But it’s not all about waiting for the slow kids to finish their runs, spacing out releases also helps to make big flagship titles feel like Big Damn Deals. When game after game in a franchise comes out machine-gun style it starts to make the whole thing feel cheap. When a new teaser drops after you’ve barely finished the tutorial on release day it lessens the impact of the series expanding and growing, the excitement goes from “Oh man new [INSERT AAA FRANCHISE HERE]!!!” to “Oh, yeah, there’s a new [INSERT SAME FRANCHISE HERE] coming out tomorrow but I could also go file my taxes.” Again, when Fallout 4 was announced it was a MASSIVE deal due to the franchise being so beloved and the fact that it had been years since the last iteration was released. But with games like Assassin’s Creed being released every year, it doesn’t feel as big. It feels routine. And I worry that this is the same way Star Wars will feel a few years into its “release-a-year” schedule that Disney has going for it, but that’s an entirely different article.
Among the reasons I don’t particularly see this working out is that at the end of the day, companies that put out these AAA releases are businesses. They’re corporations that need to make money for their shareholders, and you can’t make as much money spacing out releases to satisfying intervals as you can by working on two games ahead of the series and pumping them out as fast as you can. I understand that. It’s just that I don’t feel as though it’s a practice conducive to producing good content which seems to me—and I can’t stress enough the sheer lack of a business degree or education I have—like a better strategy for the long term. If you have a consistency towards great products people will be more likely to invest in your games and your DLC and what-have-you. But if you constantly rush things into release you’ll get poor stories and more importantly buggy games. And I know that there’s a “we’ll fix it in post (-release)” culture surrounding these things now, but doesn’t it make sense to get it right the first time? Take Fallout 4 again: (Which you’ll notice I’ve been hyping for this entire article. I likes what I likes.) Great buzz, great release, but still buggy. A lot of things were not as good as they could be, and perhaps a longer QA period could have been beneficial. Fans will still be hyped when the game comes out and even more so when it doesn’t look like a pile of ass that you need your devs to scramble to patch. And if you’re worried that perhaps customers will get irate that the games haven’t come out yet? Maybe do the smart thing and don’t release any teasers until you’ve got something to show.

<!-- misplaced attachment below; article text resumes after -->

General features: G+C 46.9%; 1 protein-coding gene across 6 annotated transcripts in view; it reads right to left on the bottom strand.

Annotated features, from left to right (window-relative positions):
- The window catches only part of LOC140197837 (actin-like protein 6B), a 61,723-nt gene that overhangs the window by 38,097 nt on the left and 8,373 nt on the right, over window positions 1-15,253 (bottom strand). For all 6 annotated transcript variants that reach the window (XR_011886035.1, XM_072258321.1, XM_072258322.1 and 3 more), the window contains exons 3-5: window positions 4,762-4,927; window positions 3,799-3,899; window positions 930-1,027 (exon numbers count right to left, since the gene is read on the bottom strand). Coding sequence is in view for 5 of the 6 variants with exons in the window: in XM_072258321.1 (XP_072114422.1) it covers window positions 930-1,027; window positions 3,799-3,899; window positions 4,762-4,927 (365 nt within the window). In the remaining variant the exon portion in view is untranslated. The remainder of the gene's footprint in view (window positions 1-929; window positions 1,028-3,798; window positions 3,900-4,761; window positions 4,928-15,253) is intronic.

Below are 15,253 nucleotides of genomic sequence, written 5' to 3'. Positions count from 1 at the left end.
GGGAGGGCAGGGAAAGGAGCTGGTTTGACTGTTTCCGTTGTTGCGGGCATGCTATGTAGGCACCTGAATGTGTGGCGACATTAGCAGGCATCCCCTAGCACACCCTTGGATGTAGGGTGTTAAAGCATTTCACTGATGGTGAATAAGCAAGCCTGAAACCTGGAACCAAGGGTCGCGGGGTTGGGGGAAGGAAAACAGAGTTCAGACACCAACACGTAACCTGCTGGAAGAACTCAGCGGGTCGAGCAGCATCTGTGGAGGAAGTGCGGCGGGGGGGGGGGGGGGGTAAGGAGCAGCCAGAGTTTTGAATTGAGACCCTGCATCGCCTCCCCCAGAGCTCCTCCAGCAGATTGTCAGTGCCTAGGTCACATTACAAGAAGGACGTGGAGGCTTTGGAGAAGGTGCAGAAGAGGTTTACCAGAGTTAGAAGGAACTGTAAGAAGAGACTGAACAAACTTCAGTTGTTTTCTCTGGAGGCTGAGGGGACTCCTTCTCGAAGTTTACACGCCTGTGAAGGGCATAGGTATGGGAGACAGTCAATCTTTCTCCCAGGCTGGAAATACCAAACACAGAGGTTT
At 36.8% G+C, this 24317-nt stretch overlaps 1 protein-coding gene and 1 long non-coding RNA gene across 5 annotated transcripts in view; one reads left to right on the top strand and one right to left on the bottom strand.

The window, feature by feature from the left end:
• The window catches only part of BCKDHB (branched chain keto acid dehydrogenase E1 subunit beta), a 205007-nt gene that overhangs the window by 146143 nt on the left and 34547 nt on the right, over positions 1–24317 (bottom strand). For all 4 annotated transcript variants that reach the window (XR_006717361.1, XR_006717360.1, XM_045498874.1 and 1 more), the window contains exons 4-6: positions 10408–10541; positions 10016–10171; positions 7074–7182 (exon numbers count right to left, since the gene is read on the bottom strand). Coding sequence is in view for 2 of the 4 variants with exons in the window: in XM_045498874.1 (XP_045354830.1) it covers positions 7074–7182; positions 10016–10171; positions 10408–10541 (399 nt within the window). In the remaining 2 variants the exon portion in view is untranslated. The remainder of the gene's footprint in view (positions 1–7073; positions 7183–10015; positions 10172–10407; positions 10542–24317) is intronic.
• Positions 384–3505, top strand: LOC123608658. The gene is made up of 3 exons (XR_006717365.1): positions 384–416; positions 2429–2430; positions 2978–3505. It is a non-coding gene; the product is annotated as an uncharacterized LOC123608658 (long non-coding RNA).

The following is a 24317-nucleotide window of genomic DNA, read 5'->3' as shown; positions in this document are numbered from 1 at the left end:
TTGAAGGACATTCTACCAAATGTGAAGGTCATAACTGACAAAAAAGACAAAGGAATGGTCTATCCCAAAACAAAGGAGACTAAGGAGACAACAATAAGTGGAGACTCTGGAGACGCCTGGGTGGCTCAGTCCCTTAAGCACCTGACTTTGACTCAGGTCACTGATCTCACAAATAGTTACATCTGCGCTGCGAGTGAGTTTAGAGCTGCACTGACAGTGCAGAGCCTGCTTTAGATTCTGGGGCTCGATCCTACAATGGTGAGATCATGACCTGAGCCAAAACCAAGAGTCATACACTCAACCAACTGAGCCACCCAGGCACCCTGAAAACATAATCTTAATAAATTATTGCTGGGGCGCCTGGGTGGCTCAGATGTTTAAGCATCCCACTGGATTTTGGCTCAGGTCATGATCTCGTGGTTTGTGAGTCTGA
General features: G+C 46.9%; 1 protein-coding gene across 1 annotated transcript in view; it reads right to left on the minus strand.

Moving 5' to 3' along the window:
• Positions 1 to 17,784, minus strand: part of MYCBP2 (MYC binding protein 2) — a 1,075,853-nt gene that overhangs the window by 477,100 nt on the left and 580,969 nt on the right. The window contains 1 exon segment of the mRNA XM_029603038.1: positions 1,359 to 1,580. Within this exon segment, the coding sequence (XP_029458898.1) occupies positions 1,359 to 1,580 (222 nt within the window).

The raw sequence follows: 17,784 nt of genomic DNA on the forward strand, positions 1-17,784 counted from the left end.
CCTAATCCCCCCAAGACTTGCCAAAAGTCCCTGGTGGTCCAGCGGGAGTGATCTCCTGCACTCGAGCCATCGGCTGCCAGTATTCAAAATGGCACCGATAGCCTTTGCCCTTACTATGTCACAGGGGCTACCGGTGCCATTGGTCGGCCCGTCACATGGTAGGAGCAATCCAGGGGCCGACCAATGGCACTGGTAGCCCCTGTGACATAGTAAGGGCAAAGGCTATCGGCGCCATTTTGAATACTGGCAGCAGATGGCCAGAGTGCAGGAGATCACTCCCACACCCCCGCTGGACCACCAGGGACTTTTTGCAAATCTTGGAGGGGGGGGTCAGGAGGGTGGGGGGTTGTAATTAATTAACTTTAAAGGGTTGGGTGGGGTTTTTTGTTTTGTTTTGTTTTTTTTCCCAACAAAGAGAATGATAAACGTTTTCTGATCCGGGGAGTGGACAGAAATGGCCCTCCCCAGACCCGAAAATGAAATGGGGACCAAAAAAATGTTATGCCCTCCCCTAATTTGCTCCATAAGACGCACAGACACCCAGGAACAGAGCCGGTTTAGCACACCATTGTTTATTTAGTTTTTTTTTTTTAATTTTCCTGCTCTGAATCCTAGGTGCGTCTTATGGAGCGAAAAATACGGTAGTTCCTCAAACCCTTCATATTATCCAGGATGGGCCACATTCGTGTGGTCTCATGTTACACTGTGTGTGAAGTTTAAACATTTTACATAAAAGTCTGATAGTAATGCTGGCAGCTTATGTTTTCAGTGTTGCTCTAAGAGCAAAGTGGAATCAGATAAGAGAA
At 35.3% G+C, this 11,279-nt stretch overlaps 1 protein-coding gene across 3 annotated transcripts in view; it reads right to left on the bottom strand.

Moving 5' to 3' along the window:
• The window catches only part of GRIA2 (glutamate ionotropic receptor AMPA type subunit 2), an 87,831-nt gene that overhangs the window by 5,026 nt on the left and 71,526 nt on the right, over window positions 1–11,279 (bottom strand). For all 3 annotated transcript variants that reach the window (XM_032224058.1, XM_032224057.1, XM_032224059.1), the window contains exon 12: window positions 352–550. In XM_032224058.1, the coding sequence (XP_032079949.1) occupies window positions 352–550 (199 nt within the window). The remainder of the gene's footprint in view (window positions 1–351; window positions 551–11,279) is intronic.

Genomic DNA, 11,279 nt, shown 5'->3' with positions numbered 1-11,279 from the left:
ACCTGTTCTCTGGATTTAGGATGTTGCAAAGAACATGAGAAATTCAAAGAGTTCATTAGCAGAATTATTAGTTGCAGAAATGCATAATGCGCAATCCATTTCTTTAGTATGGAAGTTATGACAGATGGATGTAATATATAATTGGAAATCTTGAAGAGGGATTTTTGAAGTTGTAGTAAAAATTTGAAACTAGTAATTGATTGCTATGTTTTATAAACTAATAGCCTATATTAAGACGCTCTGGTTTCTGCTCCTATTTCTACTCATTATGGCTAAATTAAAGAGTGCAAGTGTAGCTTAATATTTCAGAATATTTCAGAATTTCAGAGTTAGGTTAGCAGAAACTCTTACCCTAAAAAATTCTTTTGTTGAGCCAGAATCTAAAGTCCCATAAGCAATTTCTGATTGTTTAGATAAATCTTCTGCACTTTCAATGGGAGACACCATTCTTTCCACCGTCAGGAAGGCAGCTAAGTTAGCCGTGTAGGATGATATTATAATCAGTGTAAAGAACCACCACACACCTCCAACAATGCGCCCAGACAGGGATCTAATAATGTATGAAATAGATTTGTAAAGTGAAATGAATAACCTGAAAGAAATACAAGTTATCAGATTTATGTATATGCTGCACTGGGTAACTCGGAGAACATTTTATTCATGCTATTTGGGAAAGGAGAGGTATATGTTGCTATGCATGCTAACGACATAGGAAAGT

So Ubisoft, while you’re getting your new IP off the ground, please remember to find the time to really work on the newest Assassin’s Creed. Give it love and care and hopefully it’ll grow into a beautiful Fantastic Game Tree. Let us get our fill of Syndicate, maybe explore Unity and maybe if we’re feeling saucy pick up Rogue. Then give us some time to finish the Chronicles series, and bubble with wonder about what crazy stuff you’re going to do with Eagle Vision and just how you’re going to justify a game set in a more recent timeline but without programming a Model T driving segment.